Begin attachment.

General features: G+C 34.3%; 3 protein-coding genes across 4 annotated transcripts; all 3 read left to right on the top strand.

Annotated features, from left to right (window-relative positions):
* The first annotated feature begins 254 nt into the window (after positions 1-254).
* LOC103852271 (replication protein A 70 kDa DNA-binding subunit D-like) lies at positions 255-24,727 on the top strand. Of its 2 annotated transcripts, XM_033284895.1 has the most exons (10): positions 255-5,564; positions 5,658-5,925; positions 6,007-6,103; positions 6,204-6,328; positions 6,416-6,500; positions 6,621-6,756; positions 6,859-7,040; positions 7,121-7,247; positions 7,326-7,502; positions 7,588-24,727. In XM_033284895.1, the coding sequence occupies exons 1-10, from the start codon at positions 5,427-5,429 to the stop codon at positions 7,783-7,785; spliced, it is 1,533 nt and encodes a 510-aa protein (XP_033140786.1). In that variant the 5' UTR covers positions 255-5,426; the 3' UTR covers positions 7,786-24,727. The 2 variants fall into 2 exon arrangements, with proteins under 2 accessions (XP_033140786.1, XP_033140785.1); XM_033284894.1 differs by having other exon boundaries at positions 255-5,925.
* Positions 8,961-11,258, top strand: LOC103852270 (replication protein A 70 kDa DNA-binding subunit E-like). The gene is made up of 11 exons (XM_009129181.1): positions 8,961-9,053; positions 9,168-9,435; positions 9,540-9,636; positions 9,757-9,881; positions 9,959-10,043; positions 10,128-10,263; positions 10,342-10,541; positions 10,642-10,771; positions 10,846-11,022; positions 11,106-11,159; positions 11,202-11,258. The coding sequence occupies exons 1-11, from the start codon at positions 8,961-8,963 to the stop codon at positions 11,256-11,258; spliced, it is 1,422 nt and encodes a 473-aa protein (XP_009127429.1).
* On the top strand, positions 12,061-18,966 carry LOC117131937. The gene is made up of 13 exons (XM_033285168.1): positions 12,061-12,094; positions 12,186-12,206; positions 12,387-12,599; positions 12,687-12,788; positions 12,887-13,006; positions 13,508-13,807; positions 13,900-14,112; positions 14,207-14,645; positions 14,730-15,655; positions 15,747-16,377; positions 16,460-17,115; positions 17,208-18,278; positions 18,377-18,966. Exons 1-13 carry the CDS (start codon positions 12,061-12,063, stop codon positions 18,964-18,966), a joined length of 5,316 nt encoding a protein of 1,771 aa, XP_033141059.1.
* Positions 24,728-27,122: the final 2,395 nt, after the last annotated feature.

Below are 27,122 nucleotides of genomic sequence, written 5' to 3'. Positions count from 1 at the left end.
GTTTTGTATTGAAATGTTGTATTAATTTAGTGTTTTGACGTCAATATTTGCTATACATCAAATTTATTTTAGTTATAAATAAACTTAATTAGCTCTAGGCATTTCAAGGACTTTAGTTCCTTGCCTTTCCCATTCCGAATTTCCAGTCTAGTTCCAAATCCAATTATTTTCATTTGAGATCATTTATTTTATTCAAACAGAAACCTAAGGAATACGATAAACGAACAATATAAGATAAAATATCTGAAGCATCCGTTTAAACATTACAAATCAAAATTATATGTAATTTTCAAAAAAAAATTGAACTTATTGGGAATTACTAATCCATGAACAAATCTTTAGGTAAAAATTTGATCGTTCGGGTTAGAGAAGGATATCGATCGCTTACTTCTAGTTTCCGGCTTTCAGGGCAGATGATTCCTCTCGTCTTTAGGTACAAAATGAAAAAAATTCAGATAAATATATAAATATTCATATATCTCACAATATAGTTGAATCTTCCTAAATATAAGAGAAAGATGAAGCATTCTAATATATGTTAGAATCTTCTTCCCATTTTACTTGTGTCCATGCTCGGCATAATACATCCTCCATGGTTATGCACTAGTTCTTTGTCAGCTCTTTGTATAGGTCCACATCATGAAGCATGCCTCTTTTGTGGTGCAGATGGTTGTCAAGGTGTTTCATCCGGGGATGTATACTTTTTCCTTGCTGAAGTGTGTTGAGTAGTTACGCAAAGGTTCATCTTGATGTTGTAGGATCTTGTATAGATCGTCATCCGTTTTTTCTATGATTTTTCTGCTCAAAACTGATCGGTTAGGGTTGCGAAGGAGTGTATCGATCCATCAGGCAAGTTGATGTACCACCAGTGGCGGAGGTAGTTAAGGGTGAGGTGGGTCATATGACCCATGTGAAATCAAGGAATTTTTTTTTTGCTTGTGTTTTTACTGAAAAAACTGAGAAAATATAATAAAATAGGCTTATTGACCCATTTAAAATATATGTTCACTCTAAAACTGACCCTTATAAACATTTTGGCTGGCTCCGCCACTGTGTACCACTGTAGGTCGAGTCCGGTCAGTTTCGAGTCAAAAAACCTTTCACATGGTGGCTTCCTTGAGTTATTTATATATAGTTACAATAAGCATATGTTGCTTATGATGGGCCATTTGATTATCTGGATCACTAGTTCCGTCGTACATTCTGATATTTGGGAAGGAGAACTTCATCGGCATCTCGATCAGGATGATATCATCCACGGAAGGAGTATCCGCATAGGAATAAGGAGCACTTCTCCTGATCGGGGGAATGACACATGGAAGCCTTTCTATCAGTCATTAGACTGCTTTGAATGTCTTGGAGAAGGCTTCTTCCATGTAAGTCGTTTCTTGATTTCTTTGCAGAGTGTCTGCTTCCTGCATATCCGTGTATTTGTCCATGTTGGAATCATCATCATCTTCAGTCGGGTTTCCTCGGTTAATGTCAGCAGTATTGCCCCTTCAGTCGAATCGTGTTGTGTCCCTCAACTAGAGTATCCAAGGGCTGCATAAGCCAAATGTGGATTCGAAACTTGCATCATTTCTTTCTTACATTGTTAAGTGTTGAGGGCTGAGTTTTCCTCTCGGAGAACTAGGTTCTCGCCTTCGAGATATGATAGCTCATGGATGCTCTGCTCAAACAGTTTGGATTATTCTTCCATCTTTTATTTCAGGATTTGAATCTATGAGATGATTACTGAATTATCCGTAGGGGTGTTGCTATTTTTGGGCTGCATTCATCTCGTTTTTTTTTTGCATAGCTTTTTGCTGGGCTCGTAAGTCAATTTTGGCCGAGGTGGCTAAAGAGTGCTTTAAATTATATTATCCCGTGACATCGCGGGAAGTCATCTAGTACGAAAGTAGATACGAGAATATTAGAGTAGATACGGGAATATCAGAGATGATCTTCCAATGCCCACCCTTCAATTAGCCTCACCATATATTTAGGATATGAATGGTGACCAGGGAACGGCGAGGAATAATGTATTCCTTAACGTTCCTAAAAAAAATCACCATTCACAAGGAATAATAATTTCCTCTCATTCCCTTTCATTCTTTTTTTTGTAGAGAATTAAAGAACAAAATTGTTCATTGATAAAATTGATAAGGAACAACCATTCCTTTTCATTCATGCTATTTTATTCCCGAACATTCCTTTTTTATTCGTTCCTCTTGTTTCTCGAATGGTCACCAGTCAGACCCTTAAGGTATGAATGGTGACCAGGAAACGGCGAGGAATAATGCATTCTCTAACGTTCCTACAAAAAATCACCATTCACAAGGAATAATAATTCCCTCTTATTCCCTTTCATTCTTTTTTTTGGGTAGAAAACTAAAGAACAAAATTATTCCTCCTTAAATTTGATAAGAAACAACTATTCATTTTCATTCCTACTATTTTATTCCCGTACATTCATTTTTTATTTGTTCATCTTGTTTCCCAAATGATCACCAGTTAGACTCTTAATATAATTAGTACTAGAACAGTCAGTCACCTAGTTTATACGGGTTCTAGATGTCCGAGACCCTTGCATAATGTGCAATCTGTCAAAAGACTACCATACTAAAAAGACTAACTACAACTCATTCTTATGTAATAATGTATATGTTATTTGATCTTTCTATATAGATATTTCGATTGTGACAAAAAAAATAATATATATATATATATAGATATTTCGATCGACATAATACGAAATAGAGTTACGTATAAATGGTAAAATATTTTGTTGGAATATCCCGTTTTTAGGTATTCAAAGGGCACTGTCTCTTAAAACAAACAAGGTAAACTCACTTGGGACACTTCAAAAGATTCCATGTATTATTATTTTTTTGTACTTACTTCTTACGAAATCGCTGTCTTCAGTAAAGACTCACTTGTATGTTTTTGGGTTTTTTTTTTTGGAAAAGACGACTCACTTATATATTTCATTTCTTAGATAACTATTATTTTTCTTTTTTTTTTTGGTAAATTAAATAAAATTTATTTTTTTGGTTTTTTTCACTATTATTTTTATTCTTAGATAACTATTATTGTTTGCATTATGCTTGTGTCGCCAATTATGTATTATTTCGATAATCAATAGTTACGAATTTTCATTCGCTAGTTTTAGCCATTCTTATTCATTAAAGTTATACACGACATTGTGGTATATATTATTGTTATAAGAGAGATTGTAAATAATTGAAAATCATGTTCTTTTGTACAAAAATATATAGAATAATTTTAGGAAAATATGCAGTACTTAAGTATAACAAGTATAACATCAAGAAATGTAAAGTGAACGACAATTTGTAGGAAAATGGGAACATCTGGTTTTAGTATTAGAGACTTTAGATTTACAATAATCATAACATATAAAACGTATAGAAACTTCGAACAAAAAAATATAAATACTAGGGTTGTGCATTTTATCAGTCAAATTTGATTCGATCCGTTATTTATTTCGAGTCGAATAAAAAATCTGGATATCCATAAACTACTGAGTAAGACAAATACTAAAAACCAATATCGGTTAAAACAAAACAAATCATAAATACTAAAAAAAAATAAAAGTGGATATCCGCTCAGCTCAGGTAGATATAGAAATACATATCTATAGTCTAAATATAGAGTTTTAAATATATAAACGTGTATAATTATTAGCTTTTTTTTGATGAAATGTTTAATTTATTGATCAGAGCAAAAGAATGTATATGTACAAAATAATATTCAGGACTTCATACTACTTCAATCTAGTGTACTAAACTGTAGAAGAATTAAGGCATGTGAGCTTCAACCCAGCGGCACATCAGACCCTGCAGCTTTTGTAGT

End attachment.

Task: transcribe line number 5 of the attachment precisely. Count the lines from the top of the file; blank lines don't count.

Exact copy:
* Positions 8,961-11,258, top strand: LOC103852270 (replication protein A 70 kDa DNA-binding subunit E-like). The gene is made up of 11 exons (XM_009129181.1): positions 8,961-9,053; positions 9,168-9,435; positions 9,540-9,636; positions 9,757-9,881; positions 9,959-10,043; positions 10,128-10,263; positions 10,342-10,541; positions 10,642-10,771; positions 10,846-11,022; positions 11,106-11,159; positions 11,202-11,258. The coding sequence occupies exons 1-11, from the start codon at positions 8,961-8,963 to the stop codon at positions 11,256-11,258; spliced, it is 1,422 nt and encodes a 473-aa protein (XP_009127429.1).